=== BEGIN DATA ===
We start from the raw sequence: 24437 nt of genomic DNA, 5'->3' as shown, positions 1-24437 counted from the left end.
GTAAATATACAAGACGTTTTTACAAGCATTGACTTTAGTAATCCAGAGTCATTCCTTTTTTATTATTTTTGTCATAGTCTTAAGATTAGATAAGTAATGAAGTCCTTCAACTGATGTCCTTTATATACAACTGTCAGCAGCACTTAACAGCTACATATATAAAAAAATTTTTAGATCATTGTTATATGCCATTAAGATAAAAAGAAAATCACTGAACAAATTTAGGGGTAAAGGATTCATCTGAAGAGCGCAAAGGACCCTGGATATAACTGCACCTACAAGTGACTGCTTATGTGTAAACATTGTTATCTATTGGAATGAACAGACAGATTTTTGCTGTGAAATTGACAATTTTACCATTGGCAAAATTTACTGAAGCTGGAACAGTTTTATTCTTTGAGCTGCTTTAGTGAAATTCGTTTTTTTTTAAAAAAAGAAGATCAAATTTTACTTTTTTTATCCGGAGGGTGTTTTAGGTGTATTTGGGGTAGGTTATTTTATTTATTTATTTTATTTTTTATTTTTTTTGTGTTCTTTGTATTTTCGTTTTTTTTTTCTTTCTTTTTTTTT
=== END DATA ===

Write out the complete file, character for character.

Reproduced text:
We start from the raw sequence: 24437 nt of genomic DNA, 5'->3' as shown, positions 1-24437 counted from the left end.
GTAAATATACAAGACGTTTTTACAAGCATTGACTTTAGTAATCCAGAGTCATTCCTTTTTTATTATTTTTGTCATAGTCTTAAGATTAGATAAGTAATGAAGTCCTTCAACTGATGTCCTTTATATACAACTGTCAGCAGCACTTAACAGCTACATATATAAAAAAATTTTTAGATCATTGTTATATGCCATTAAGATAAAAAGAAAATCACTGAACAAATTTAGGGGTAAAGGATTCATCTGAAGAGCGCAAAGGACCCTGGATATAACTGCACCTACAAGTGACTGCTTATGTGTAAACATTGTTATCTATTGGAATGAACAGACAGATTTTTGCTGTGAAATTGACAATTTTACCATTGGCAAAATTTACTGAAGCTGGAACAGTTTTATTCTTTGAGCTGCTTTAGTGAAATTCGTTTTTTTTTAAAAAAAGAAGATCAAATTTTACTTTTTTTATCCGGAGGGTGTTTTAGGTGTATTTGGGGTAGGTTATTTTATTTATTTATTTTATTTTTTATTTTTTTTGTGTTCTTTGTATTTTCGTTTTTTTTTTCTTTCTTTTTTTTT